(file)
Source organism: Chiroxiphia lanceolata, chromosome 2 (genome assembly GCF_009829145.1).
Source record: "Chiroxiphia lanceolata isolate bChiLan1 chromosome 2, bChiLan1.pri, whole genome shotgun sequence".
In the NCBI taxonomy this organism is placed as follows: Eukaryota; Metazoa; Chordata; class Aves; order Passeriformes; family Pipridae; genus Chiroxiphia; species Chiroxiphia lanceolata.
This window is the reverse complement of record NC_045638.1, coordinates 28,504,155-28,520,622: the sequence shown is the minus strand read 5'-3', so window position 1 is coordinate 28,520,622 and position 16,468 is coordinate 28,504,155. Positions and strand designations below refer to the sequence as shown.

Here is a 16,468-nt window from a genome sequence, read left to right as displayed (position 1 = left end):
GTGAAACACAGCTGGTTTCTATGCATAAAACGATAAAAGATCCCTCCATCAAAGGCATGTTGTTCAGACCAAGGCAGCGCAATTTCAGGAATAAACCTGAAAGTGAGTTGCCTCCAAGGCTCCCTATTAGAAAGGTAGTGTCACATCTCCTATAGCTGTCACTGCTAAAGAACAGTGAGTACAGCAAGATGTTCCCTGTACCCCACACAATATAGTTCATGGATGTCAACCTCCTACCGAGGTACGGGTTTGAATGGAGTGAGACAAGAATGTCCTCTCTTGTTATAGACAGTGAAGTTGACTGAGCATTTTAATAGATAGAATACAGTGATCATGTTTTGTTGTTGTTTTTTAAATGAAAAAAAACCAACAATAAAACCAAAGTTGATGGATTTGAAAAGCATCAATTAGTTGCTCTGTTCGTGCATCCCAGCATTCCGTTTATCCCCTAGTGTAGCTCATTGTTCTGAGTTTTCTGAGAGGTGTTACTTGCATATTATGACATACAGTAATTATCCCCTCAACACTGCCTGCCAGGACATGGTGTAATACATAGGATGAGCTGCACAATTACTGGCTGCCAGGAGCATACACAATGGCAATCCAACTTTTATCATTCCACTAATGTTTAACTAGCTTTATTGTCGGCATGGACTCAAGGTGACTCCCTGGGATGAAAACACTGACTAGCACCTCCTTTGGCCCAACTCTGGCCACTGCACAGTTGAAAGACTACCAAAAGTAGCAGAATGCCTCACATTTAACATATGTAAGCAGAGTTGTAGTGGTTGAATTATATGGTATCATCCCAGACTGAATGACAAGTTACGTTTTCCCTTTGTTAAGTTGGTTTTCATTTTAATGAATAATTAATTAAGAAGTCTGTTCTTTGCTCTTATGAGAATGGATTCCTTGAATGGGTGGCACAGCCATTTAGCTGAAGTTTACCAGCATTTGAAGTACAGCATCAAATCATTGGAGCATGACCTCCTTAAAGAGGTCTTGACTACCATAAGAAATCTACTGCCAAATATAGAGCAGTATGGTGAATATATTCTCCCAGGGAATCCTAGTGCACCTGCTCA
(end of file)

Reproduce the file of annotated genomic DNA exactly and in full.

Source organism: Chiroxiphia lanceolata, chromosome 2 (genome assembly GCF_009829145.1).
Source record: "Chiroxiphia lanceolata isolate bChiLan1 chromosome 2, bChiLan1.pri, whole genome shotgun sequence".
In the NCBI taxonomy this organism is placed as follows: Eukaryota; Metazoa; Chordata; class Aves; order Passeriformes; family Pipridae; genus Chiroxiphia; species Chiroxiphia lanceolata.
This window is the reverse complement of record NC_045638.1, coordinates 28,504,155-28,520,622: the sequence shown is the minus strand read 5'-3', so window position 1 is coordinate 28,520,622 and position 16,468 is coordinate 28,504,155. Positions and strand designations below refer to the sequence as shown.

Here is a 16,468-nt window from a genome sequence, read left to right as displayed (position 1 = left end):
GTGAAACACAGCTGGTTTCTATGCATAAAACGATAAAAGATCCCTCCATCAAAGGCATGTTGTTCAGACCAAGGCAGCGCAATTTCAGGAATAAACCTGAAAGTGAGTTGCCTCCAAGGCTCCCTATTAGAAAGGTAGTGTCACATCTCCTATAGCTGTCACTGCTAAAGAACAGTGAGTACAGCAAGATGTTCCCTGTACCCCACACAATATAGTTCATGGATGTCAACCTCCTACCGAGGTACGGGTTTGAATGGAGTGAGACAAGAATGTCCTCTCTTGTTATAGACAGTGAAGTTGACTGAGCATTTTAATAGATAGAATACAGTGATCATGTTTTGTTGTTGTTTTTTAAATGAAAAAAAACCAACAATAAAACCAAAGTTGATGGATTTGAAAAGCATCAATTAGTTGCTCTGTTCGTGCATCCCAGCATTCCGTTTATCCCCTAGTGTAGCTCATTGTTCTGAGTTTTCTGAGAGGTGTTACTTGCATATTATGACATACAGTAATTATCCCCTCAACACTGCCTGCCAGGACATGGTGTAATACATAGGATGAGCTGCACAATTACTGGCTGCCAGGAGCATACACAATGGCAATCCAACTTTTATCATTCCACTAATGTTTAACTAGCTTTATTGTCGGCATGGACTCAAGGTGACTCCCTGGGATGAAAACACTGACTAGCACCTCCTTTGGCCCAACTCTGGCCACTGCACAGTTGAAAGACTACCAAAAGTAGCAGAATGCCTCACATTTAACATATGTAAGCAGAGTTGTAGTGGTTGAATTATATGGTATCATCCCAGACTGAATGACAAGTTACGTTTTCCCTTTGTTAAGTTGGTTTTCATTTTAATGAATAATTAATTAAGAAGTCTGTTCTTTGCTCTTATGAGAATGGATTCCTTGAATGGGTGGCACAGCCATTTAGCTGAAGTTTACCAGCATTTGAAGTACAGCATCAAATCATTGGAGCATGACCTCCTTAAAGAGGTCTTGACTACCATAAGAAATCTACTGCCAAATATAGAGCAGTATGGTGAATATATTCTCCCAGGGAATCCTAGTGCACCTGCTCA